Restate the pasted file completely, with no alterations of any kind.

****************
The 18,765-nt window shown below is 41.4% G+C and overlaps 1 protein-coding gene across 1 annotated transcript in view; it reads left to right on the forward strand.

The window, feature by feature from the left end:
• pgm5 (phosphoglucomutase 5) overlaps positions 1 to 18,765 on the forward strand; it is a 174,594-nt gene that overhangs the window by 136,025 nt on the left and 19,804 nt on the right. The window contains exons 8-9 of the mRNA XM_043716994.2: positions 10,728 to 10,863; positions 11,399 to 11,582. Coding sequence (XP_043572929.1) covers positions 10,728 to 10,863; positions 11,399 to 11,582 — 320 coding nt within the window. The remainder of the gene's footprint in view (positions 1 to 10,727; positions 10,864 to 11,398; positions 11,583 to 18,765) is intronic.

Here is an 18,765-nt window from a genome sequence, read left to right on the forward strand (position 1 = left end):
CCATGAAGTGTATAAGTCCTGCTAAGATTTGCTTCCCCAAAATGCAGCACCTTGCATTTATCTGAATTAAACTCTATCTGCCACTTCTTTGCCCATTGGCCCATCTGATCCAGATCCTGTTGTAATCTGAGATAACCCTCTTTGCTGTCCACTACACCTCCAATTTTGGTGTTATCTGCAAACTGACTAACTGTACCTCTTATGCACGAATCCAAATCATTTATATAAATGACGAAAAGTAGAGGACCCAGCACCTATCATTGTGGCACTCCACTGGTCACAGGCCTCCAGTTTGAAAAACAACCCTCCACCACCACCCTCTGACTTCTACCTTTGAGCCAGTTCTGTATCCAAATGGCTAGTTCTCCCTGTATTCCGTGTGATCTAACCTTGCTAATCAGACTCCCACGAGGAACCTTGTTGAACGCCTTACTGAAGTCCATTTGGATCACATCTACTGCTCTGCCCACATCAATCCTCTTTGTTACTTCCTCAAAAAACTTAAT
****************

The 18,765-nt window shown below is 41.4% G+C and overlaps 1 protein-coding gene across 1 annotated transcript in view; it reads left to right on the forward strand.

The window, feature by feature from the left end:
• pgm5 (phosphoglucomutase 5) overlaps positions 1 to 18,765 on the forward strand; it is a 174,594-nt gene that overhangs the window by 136,025 nt on the left and 19,804 nt on the right. The window contains exons 8-9 of the mRNA XM_043716994.2: positions 10,728 to 10,863; positions 11,399 to 11,582. Coding sequence (XP_043572929.1) covers positions 10,728 to 10,863; positions 11,399 to 11,582 — 320 coding nt within the window. The remainder of the gene's footprint in view (positions 1 to 10,727; positions 10,864 to 11,398; positions 11,583 to 18,765) is intronic.

Here is an 18,765-nt window from a genome sequence, read left to right on the forward strand (position 1 = left end):
CCATGAAGTGTATAAGTCCTGCTAAGATTTGCTTCCCCAAAATGCAGCACCTTGCATTTATCTGAATTAAACTCTATCTGCCACTTCTTTGCCCATTGGCCCATCTGATCCAGATCCTGTTGTAATCTGAGATAACCCTCTTTGCTGTCCACTACACCTCCAATTTTGGTGTTATCTGCAAACTGACTAACTGTACCTCTTATGCACGAATCCAAATCATTTATATAAATGACGAAAAGTAGAGGACCCAGCACCTATCATTGTGGCACTCCACTGGTCACAGGCCTCCAGTTTGAAAAACAACCCTCCACCACCACCCTCTGACTTCTACCTTTGAGCCAGTTCTGTATCCAAATGGCTAGTTCTCCCTGTATTCCGTGTGATCTAACCTTGCTAATCAGACTCCCACGAGGAACCTTGTTGAACGCCTTACTGAAGTCCATTTGGATCACATCTACTGCTCTGCCCACATCAATCCTCTTTGTTACTTCCTCAAAAAACTTAAT